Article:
“In the old days it was beams and long-range motion detection, and some applications still call for that; but we are seeing a big shift to video analytics and thermal cameras for monitoring perimeters,” says Mike Painter, president of AlphaCorp. Inc., West Valley, Utah. Painter says that while the use of analytics and thermal imaging has steadily increased, the focus now is on simple applications, such as license-plate recognition, people counting, and elemental behavioral patterns. “Many of our customers are using basic analytics to analyze their markets in addition to security. It gives the customer more information,” Painter adds.
With the help of a knowledgeable integrator, analytics can be programmed to reliably ignore all of the false positives that used to come along with being utilized in outdoor environments, including blowing leaves, stirring animals, and other non-event scenarios.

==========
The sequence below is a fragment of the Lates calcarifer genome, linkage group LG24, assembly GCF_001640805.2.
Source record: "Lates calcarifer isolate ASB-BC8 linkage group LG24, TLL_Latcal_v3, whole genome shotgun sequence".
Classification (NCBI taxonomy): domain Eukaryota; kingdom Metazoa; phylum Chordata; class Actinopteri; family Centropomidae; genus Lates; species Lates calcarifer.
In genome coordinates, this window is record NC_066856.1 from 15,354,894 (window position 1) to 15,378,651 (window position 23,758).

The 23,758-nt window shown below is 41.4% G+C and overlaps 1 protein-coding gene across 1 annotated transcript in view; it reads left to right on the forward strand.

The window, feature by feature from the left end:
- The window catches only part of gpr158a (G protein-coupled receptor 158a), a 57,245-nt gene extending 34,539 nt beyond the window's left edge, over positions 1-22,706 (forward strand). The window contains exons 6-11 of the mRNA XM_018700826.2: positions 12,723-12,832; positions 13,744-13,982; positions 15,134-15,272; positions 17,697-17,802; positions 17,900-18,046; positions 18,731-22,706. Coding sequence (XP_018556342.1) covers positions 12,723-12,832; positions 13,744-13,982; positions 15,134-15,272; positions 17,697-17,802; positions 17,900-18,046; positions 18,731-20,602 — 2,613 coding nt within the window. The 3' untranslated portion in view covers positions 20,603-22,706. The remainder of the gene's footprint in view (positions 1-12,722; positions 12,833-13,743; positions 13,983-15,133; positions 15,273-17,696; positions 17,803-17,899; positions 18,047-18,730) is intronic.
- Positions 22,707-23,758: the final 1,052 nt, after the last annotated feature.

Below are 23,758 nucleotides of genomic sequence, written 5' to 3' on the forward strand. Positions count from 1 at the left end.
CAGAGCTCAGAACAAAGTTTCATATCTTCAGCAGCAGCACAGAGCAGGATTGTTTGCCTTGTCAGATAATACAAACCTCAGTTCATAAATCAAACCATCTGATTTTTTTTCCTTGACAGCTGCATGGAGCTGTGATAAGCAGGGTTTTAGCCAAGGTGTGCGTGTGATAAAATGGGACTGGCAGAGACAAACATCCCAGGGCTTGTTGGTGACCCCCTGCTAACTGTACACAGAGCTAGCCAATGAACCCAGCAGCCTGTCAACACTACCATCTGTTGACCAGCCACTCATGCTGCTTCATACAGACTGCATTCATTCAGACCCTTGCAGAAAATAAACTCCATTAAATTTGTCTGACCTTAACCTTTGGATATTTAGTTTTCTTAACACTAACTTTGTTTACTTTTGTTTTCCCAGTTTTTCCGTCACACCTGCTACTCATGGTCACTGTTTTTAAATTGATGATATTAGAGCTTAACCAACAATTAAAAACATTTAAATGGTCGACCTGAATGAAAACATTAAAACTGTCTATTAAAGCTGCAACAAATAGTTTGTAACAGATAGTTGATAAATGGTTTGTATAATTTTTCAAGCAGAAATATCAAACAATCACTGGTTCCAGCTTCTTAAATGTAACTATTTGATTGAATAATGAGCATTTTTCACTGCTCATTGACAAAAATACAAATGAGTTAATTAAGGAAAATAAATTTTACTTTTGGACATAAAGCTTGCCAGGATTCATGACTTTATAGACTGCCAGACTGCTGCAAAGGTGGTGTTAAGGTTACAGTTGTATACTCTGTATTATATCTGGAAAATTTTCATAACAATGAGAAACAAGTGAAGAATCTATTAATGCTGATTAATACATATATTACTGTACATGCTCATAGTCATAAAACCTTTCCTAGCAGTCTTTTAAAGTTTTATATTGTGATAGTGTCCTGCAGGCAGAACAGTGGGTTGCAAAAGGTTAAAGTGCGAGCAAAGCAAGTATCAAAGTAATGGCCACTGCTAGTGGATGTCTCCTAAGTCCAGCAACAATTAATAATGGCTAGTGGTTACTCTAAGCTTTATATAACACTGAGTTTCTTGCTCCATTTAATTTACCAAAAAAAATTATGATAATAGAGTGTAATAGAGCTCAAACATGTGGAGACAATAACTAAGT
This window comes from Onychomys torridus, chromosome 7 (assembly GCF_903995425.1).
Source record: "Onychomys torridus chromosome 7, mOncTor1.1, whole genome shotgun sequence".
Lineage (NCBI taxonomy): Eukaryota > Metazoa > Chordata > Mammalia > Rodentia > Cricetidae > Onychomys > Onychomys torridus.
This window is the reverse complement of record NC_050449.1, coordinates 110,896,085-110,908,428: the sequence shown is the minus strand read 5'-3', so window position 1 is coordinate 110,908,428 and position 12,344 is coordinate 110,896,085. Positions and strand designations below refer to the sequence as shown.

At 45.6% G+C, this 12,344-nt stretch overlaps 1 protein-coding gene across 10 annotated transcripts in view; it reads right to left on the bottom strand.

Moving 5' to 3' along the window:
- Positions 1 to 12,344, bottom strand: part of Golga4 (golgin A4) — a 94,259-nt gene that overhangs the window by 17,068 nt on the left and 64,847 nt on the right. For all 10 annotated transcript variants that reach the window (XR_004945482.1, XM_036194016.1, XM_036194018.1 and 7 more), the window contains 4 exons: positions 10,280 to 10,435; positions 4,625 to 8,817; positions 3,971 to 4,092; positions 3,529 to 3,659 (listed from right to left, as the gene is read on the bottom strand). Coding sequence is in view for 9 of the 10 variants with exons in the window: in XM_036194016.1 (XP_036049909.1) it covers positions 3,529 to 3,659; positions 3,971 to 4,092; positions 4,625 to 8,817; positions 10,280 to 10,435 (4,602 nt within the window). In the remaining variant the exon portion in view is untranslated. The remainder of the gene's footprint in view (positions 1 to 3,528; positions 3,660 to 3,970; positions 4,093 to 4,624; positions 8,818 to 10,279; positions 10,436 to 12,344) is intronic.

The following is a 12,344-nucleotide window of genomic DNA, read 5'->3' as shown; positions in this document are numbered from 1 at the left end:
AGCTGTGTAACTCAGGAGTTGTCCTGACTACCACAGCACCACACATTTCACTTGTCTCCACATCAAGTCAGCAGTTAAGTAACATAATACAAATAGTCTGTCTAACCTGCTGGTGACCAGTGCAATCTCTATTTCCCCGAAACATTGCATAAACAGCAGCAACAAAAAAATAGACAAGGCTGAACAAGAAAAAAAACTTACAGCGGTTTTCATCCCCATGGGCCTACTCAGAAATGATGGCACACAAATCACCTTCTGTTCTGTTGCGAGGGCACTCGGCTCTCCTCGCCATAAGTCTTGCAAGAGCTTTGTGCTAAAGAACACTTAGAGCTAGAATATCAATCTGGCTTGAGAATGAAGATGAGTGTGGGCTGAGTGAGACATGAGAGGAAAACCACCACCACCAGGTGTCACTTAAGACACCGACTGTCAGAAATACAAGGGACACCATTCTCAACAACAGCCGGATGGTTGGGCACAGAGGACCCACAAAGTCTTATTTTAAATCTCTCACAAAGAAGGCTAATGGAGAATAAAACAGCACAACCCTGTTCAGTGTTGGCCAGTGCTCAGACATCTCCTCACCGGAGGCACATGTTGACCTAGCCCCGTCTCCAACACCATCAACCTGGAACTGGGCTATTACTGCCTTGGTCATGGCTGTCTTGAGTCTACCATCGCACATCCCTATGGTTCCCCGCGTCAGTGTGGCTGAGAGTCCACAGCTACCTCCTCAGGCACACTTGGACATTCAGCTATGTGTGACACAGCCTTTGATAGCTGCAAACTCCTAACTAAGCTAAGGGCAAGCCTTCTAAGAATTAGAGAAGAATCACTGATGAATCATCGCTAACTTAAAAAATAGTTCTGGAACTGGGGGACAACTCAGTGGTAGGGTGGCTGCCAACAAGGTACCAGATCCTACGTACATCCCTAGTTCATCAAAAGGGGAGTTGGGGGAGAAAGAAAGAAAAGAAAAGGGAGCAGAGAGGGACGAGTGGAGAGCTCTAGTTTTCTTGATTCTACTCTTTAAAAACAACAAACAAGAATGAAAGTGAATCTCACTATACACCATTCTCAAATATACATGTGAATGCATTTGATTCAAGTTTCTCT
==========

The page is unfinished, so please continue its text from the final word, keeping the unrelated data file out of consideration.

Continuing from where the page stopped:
For example, Matthew Ladd, president of The Protection Bureau, Exton, Pa., recalled a recent video surveillance and analytics roof installation for a retail location. In this case, car lights flashing from below and birds flying and landing on the roof were triggering false responses from the analytics technology upon installation. It was imperative that the integrator “teach” the analytics what to avoid so that the false alarms would be minimized, while at the same time legitimate alarm responses would be maximized. “Installation and setup takes longer with analytics, because it has to learn its environment, but once it’s up and running, it’s worth it,” Ladd explains.
According to Ladd, the benefit of tying in a video clip with an alarm event makes analytics an alternative to fence detection systems, contact sensors and motion sensors — all while offering a higher level of detection than in the past. “Analytics detect the threat and video allows the client to see if the alarm is legitimate and dispatch accordingly,” Ladd describes.
Thermal Imaging Changes the Scene